World Library  
Flag as Inappropriate
Email this Article

Cinema of Somalia

Article Id: WHEBN0009149249
Reproduction Date:

Title: Cinema of Somalia  
Author: World Heritage Encyclopedia
Language: English
Subject: Somaliwood, Cinema of Morocco, Cinema of Djibouti, Media of Somalia, Cinema of Odisha
Collection:
Publisher: World Heritage Encyclopedia
Publication
Date:
 

Cinema of Somalia

The Cinema of Somalia refers to the film industry in Somalia.

The earliest forms of public film display in the country were Italian newsreels of key events during the colonial period. Growing out of the Somali people's rich storytelling tradition, the first few feature-length Somali films and cinematic festivals emerged in the early 1960s, immediately after independence. Following the creation of the Somali Film Agency (SFA) regulatory body in 1975, the local film scene began to expand rapidly. In the 1970s and early 1980s, popular musicals known as riwaayado were the main driving force behind the Somali movie industry. Epic and period films as well as international co-productions followed suit, facilitated by the proliferation of video technology and national television networks. In the 1990s and 2000s, a new wave of more entertainment-oriented movies emerged. Referred to as Somaliwood, this upstart, youth-based cinematic movement has energized the Somali film industry and in the process introduced innovative storylines, marketing strategies and production techniques.

History

1910s-1950s

The Cinema Italia in 1937, the first movie theater in Mogadishu and Somalia.

Storytelling is an ancient custom in Somali culture. Love of cinema in Somalia is but a modern, visual incarnation and continuation of this well-established oral tradition.

The earliest forms of public film display in Somalia were Italian newsreels of key events during the colonial period in Italian Somaliland.[1] Examples of such works include Somalia: Gheledi (1913), Somalia italiana (1913), Somalia: Le bellezze del fiume Nebi (1913), Sotto la Croce del Sud - Somalia Italiana (1926), Visioni della Somalia italiana (1929) and Viaggio di S.M. il Re in Somalia (novembre-dicembre 1934) (1934).

In the 1930s and 1940s, early Somali actors and film technicians co-operated with Italian crews to domestically produce Fascist films.[1] Among the latter productions were Dub'aad and Sentinels of Bronze.[1] The movie "Sentinels of Bronze" ("Sentinelle di bronzo"[2]) was awarded in the Festival di Venezia of 1937 as the "Best Italian colonial Film", winning an Italian Cup.[3]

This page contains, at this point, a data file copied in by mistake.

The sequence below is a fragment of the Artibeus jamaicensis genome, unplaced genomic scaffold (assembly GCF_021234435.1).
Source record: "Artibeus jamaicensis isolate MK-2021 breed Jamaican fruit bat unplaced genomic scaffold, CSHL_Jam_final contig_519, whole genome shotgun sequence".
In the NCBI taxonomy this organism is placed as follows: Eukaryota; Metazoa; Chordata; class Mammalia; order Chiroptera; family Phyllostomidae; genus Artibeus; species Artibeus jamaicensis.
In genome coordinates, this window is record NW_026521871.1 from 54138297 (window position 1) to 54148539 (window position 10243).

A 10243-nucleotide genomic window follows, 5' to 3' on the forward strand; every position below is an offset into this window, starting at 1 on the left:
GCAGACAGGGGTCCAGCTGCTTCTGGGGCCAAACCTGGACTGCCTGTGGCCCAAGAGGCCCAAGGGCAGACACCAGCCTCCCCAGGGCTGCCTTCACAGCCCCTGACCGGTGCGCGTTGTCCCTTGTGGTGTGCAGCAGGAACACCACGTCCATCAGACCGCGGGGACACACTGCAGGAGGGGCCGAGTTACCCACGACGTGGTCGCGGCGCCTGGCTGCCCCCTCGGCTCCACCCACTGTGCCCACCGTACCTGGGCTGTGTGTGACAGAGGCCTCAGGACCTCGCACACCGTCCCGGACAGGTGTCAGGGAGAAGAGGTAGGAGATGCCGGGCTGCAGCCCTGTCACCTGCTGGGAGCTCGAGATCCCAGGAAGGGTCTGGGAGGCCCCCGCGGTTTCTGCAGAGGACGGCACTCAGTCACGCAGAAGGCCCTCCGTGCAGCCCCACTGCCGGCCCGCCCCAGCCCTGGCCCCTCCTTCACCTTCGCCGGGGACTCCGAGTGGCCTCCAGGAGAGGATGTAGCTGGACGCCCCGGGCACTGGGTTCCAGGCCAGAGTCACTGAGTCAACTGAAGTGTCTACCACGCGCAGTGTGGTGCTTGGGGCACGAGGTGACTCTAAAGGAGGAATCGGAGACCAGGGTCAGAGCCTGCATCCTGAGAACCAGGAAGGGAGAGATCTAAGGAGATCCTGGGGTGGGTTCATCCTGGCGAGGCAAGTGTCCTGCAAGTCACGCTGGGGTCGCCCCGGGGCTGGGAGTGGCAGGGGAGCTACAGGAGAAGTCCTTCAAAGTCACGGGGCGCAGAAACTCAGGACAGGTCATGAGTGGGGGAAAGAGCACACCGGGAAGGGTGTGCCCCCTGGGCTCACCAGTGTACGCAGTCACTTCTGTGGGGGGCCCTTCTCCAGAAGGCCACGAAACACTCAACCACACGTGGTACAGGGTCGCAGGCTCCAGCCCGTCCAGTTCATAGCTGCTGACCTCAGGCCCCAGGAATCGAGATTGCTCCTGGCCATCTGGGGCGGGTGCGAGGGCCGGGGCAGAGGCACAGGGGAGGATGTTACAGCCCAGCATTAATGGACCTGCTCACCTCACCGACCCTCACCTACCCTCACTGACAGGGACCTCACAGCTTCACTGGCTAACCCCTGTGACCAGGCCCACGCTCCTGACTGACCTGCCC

1960s-1970s

Following independence in 1960, a growing number of privately owned production and distribution companies as well as actual projection theaters sprang up.[1]

In 1961, one of the first Somali feature films to be released was Love Does Not Know Obstacles by Hussein Mabrouk.[4]

During that same year, the Somali-Chinese collaboration The Horn of Africa won the highest prize at the 4th International African Film Festival held annually in Mogadishu, the nation's capital.[5]

The Somali director Hadj Mohamed Giumale ("Hajji Cagakombe") would produce the popular film Miyo Iyo Magaalo ("Town and Village") a few years later.[1][6] In 1966, he and other Somali filmmakers also played an integral part in helping to establish the continent-wide Fédération Pan-Africaine des Cinéastes (FEPACI).[1]

In 1969, another long feature film titled Pastoral and Urban Life was released by the director Mohammed Goma Ali.[4]

Old James Bond posters on a street corner in Somalia.

In 1973, Idriss Hassan Dirie directed Dan Iyo Xarrago ("Reality & Myth").[6] An early full-length film, it was processed in the Technicolor studios in Rome.[1]

Following a bloodless military coup d'état in 1969, the production, distribution and importation of films in the country were nationalized by the newly established Supreme Revolutionary Council.[1][4] Privately owned movie theaters were subsequently replaced with government-controlled film houses,[1] and about 500 films were projected annually.[4]

In 1975, the [1] From 1979 to 1983, the Somali film producer and director Ali Said Hassan served as the SFA's representative in Rome.

A new generation of film directors, camera operators, cinematographers and sound engineers subsequently emerged, most having been trained in Egypt, Italy, the Soviet Union, West Germany, East Germany, India and the United Kingdom. Amongst the latter filmmakers were Abdi Ali Geedi, Hassan Mohamed Osman, Ibrahim Awad, Ibrahim "Cunshur", Fuad Abdulaziz, Cumar Cabdalla, Mohamed Fiqi and Muxiyadiin Qaliif.[1]

Between 1970 and 1982, over 30 short feature films, documentaries and newsreels were made. Produced on a weekly and monthly basis, they were processed mostly in Egypt and were referred to as Somaaliya oo Sawir'ah ("Somalia in the picture"). These short film productions were exhibited in 120 cinema halls throughout the country before the main attraction was projected.[1]

1980s

In the 1970s and early 1980s, popular musicals referred to as riwaayado were the main driving force behind the Somali film industry.

The revolutionary Dervish State was a popular subject in Somali films during the 1980s.

In 1983, the feature-length film A Somali Dervish was released. Centering on the revolutionary Dervish State and its influential leader, Mohammed Abdullah Hassan (the "Mad Mullah"), the movie had as an assistant co-director the cineaste Abdulkadir Ahmed Said.

In 1984, the Somali Studies scholar Charles Geshekter produced The Parching Winds of Somalia. Shot on location in Somalia, the film examines how the country's nomadic inhabitants managed to withstand the ravages of a harsh desert environment and the encroachment of imperial forces by synthesizing knowledge of the past, Muslim practices, and skillful livestock management in a successful fusion of traditional values with modern techniques.[11][12]